Back in ye olden times—back before MacOS X was a thing—the classic Macintosh operating system had a cool little feature called Extensions. These were, essentially, little TSRs—programs that ran and stayed running in the background. The obvious usage for these were things such as device drivers and custom theme systems, all of which can be accomplished on Linux just fine. So, why are Extensions so cool? It was all about how easy they were to manage.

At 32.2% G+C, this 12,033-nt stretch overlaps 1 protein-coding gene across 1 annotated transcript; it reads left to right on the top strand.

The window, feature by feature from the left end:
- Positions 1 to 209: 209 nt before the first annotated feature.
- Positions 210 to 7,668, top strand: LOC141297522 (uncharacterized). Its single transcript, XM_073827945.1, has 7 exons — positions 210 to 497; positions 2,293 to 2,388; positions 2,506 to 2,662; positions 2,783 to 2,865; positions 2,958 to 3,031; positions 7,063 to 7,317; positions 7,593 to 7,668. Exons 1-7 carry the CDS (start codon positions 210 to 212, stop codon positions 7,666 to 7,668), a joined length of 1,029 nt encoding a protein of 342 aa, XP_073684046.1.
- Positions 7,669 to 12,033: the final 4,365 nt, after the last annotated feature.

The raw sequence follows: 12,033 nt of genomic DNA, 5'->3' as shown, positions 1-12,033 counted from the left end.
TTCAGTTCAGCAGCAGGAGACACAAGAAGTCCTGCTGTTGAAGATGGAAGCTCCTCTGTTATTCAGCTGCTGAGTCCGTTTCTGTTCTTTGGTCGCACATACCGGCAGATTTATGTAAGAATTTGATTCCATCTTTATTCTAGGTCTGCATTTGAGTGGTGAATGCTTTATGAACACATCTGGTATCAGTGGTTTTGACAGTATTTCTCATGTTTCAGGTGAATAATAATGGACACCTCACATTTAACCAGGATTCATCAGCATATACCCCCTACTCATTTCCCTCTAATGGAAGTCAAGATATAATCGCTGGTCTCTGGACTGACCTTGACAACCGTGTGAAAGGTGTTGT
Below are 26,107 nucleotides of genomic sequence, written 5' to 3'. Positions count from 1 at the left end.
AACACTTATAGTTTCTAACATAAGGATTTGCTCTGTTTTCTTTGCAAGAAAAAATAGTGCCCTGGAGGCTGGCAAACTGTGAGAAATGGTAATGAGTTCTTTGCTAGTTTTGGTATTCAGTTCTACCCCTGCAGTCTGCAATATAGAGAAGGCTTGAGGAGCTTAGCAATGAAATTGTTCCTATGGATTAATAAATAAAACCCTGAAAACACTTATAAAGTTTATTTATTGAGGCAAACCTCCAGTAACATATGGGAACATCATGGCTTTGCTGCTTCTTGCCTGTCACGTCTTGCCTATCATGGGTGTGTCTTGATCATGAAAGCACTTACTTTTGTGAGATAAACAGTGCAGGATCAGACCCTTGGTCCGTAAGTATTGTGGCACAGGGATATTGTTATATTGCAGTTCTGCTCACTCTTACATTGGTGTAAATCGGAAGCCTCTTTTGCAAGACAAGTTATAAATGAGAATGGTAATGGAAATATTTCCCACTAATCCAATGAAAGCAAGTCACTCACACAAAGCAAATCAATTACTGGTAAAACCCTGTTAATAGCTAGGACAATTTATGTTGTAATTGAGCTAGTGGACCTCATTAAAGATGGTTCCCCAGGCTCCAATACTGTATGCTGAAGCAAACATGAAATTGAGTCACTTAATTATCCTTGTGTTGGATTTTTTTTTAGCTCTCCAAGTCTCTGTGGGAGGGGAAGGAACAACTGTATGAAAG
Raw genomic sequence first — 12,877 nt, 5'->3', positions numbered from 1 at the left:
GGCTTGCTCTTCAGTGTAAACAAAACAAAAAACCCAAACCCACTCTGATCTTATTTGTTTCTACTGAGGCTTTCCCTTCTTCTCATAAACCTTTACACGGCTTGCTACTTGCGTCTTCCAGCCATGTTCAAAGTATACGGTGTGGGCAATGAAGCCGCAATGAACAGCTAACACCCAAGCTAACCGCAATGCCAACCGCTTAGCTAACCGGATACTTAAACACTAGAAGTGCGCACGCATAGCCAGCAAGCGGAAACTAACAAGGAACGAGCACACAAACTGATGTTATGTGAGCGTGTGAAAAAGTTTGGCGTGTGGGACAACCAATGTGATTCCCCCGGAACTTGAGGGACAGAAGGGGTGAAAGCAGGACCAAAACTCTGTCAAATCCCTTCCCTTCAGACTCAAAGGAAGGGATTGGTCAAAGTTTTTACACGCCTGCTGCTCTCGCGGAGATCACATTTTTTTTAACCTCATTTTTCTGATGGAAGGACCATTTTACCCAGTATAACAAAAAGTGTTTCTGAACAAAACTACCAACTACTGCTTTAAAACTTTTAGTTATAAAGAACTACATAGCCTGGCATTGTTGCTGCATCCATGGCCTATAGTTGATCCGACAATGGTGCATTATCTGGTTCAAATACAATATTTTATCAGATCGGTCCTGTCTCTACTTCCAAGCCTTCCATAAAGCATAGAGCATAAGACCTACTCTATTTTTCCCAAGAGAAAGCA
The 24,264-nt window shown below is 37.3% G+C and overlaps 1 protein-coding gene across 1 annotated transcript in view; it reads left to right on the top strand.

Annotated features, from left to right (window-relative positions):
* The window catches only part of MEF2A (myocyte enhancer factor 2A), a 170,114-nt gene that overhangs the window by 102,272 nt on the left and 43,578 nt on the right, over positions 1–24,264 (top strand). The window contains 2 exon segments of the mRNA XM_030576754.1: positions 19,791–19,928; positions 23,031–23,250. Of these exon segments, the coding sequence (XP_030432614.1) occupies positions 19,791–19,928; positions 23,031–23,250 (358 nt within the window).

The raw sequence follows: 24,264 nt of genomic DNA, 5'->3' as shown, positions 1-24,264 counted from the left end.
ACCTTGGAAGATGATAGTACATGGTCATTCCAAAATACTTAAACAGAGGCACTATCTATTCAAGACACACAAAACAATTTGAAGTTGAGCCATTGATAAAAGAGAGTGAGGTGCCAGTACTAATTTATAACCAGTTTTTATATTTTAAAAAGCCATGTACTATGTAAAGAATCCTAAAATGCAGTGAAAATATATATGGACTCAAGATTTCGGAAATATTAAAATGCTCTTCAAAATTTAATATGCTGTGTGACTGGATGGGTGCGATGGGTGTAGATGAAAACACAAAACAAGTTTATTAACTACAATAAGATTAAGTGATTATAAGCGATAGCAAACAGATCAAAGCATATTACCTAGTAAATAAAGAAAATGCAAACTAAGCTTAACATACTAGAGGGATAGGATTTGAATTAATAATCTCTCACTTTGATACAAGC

An Extension is a single file that you simply drag into your Extensions folder, and the next time you reboot, the extension is loaded. (Those icons along the bottom of the Mac OS boot screen? Those are Extensions.) Don’t want to use an Extension anymore? Simply drag it out of that Extensions folder. Is one extension causing problems? Reboot holding down the Shift key, and all Extensions are disabled. Handy. Easy.